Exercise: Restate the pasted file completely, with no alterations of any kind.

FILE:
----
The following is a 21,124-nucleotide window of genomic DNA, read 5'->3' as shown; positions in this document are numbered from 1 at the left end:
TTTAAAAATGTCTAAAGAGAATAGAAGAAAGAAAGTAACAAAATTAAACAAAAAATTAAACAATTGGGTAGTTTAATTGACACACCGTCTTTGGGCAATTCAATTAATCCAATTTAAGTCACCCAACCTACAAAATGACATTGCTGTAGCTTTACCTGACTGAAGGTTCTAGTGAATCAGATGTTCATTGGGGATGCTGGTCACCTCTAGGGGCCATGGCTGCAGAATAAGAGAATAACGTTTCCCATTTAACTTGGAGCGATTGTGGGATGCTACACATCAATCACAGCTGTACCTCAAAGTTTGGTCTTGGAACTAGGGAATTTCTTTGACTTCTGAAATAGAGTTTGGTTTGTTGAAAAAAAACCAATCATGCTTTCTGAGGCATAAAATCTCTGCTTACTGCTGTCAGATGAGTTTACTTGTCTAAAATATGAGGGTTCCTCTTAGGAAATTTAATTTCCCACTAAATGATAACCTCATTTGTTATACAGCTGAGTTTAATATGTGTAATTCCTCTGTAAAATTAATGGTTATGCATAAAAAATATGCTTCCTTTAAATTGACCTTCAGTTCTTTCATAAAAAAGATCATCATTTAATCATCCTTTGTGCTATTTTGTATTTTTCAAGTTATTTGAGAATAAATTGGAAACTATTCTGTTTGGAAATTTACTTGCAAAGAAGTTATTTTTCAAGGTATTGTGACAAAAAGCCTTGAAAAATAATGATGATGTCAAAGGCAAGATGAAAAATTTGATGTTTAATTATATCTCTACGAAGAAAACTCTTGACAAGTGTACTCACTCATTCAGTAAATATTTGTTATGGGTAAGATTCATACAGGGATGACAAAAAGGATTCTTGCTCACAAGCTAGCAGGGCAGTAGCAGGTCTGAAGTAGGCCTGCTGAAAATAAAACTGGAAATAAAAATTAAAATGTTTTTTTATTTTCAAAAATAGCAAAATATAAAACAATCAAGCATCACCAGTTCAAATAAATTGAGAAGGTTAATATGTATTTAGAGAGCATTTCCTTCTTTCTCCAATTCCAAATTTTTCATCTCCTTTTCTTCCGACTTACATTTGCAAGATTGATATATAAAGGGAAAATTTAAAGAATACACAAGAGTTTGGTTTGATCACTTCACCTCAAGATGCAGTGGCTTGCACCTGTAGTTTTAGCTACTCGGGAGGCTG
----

The following is a 21,124-nucleotide window of genomic DNA, read 5'->3' as shown; positions in this document are numbered from 1 at the left end:
TTTAAAAATGTCTAAAGAGAATAGAAGAAAGAAAGTAACAAAATTAAACAAAAAATTAAACAATTGGGTAGTTTAATTGACACACCGTCTTTGGGCAATTCAATTAATCCAATTTAAGTCACCCAACCTACAAAATGACATTGCTGTAGCTTTACCTGACTGAAGGTTCTAGTGAATCAGATGTTCATTGGGGATGCTGGTCACCTCTAGGGGCCATGGCTGCAGAATAAGAGAATAACGTTTCCCATTTAACTTGGAGCGATTGTGGGATGCTACACATCAATCACAGCTGTACCTCAAAGTTTGGTCTTGGAACTAGGGAATTTCTTTGACTTCTGAAATAGAGTTTGGTTTGTTGAAAAAAAACCAATCATGCTTTCTGAGGCATAAAATCTCTGCTTACTGCTGTCAGATGAGTTTACTTGTCTAAAATATGAGGGTTCCTCTTAGGAAATTTAATTTCCCACTAAATGATAACCTCATTTGTTATACAGCTGAGTTTAATATGTGTAATTCCTCTGTAAAATTAATGGTTATGCATAAAAAATATGCTTCCTTTAAATTGACCTTCAGTTCTTTCATAAAAAAGATCATCATTTAATCATCCTTTGTGCTATTTTGTATTTTTCAAGTTATTTGAGAATAAATTGGAAACTATTCTGTTTGGAAATTTACTTGCAAAGAAGTTATTTTTCAAGGTATTGTGACAAAAAGCCTTGAAAAATAATGATGATGTCAAAGGCAAGATGAAAAATTTGATGTTTAATTATATCTCTACGAAGAAAACTCTTGACAAGTGTACTCACTCATTCAGTAAATATTTGTTATGGGTAAGATTCATACAGGGATGACAAAAAGGATTCTTGCTCACAAGCTAGCAGGGCAGTAGCAGGTCTGAAGTAGGCCTGCTGAAAATAAAACTGGAAATAAAAATTAAAATGTTTTTTTATTTTCAAAAATAGCAAAATATAAAACAATCAAGCATCACCAGTTCAAATAAATTGAGAAGGTTAATATGTATTTAGAGAGCATTTCCTTCTTTCTCCAATTCCAAATTTTTCATCTCCTTTTCTTCCGACTTACATTTGCAAGATTGATATATAAAGGGAAAATTTAAAGAATACACAAGAGTTTGGTTTGATCACTTCACCTCAAGATGCAGTGGCTTGCACCTGTAGTTTTAGCTACTCGGGAGGCTG